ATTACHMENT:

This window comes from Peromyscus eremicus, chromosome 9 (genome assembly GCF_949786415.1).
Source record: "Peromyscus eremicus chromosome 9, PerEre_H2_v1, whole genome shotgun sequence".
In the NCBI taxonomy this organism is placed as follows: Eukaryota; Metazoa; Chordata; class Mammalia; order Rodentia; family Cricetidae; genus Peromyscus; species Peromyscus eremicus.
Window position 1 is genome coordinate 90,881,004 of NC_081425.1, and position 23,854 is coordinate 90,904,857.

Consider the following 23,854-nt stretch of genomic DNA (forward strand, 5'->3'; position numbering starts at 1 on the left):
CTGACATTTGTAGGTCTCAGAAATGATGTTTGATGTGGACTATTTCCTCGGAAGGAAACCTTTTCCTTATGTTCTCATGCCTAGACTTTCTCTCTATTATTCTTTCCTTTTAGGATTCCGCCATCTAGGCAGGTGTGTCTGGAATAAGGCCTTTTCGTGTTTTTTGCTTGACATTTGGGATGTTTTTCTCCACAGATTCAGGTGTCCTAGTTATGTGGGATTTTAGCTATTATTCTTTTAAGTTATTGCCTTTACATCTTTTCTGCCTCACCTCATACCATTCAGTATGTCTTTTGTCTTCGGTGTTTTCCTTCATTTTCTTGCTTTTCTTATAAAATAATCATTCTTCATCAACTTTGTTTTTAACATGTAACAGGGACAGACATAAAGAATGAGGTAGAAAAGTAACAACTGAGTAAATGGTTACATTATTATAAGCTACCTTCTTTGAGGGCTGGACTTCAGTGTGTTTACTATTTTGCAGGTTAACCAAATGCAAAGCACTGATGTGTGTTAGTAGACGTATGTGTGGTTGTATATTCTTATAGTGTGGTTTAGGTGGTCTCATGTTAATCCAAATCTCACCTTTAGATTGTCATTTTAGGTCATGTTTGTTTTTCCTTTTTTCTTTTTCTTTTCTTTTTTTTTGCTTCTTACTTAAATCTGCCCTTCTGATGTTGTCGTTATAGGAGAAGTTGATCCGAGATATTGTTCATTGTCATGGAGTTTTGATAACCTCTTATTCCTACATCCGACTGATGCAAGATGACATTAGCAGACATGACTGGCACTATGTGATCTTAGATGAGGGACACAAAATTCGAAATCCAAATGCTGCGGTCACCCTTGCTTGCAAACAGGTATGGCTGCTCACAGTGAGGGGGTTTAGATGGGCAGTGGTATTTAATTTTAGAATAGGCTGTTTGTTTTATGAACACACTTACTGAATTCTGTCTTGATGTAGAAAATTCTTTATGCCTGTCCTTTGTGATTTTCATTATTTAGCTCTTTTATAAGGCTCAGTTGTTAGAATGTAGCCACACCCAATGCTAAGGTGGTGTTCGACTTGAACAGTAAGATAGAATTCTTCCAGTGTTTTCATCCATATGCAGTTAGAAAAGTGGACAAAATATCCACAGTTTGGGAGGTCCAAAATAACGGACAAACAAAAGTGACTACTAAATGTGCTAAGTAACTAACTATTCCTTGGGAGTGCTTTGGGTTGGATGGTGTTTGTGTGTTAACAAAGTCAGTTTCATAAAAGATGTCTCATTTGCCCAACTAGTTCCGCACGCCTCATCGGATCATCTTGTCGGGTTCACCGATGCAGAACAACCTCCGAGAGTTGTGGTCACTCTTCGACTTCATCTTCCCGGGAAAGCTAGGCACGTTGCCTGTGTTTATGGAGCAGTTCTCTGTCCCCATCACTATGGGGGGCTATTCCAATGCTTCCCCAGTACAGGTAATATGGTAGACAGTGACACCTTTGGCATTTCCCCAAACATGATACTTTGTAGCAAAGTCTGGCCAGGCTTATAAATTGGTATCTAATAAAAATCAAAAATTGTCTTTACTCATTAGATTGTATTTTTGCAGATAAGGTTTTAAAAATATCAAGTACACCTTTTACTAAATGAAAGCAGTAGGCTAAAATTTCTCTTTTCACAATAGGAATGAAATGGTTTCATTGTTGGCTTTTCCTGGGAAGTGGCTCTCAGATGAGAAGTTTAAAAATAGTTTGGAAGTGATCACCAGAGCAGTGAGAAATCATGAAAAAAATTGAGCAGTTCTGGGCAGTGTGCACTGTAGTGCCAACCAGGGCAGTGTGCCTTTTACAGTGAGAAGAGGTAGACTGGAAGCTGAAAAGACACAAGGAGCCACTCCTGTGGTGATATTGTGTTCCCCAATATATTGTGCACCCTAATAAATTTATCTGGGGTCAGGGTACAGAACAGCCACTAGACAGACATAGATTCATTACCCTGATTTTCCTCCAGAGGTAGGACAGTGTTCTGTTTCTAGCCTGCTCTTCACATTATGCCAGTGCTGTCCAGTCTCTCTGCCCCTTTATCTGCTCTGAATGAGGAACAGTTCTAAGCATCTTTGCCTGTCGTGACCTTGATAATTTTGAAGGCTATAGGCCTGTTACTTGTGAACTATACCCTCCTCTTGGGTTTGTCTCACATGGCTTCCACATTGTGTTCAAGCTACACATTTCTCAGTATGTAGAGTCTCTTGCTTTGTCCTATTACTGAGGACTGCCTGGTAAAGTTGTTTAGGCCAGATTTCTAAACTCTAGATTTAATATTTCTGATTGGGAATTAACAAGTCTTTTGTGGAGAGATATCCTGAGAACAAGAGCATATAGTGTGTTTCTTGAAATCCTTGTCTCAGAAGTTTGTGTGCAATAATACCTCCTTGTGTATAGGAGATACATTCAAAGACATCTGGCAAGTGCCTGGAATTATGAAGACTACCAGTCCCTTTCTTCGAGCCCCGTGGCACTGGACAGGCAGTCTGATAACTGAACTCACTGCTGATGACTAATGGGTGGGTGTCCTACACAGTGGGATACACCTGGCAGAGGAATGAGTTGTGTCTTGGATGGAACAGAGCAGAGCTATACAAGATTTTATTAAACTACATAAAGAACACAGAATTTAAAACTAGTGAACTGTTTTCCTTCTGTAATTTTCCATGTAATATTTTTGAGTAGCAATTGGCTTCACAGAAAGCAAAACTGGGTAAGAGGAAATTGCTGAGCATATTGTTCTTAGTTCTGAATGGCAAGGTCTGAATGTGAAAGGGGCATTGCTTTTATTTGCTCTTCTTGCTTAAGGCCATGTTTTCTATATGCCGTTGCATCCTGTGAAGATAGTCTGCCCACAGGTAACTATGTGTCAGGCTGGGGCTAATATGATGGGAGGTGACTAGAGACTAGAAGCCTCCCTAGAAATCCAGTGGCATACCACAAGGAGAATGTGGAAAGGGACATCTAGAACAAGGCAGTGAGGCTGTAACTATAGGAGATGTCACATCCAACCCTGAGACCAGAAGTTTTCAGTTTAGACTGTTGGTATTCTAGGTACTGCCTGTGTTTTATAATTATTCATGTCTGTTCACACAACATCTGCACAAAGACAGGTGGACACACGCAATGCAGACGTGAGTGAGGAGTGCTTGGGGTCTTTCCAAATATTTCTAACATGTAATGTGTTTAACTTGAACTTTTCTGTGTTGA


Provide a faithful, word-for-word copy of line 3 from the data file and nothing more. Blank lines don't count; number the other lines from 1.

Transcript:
In the NCBI taxonomy this organism is placed as follows: Eukaryota; Metazoa; Chordata; class Mammalia; order Rodentia; family Cricetidae; genus Peromyscus; species Peromyscus eremicus.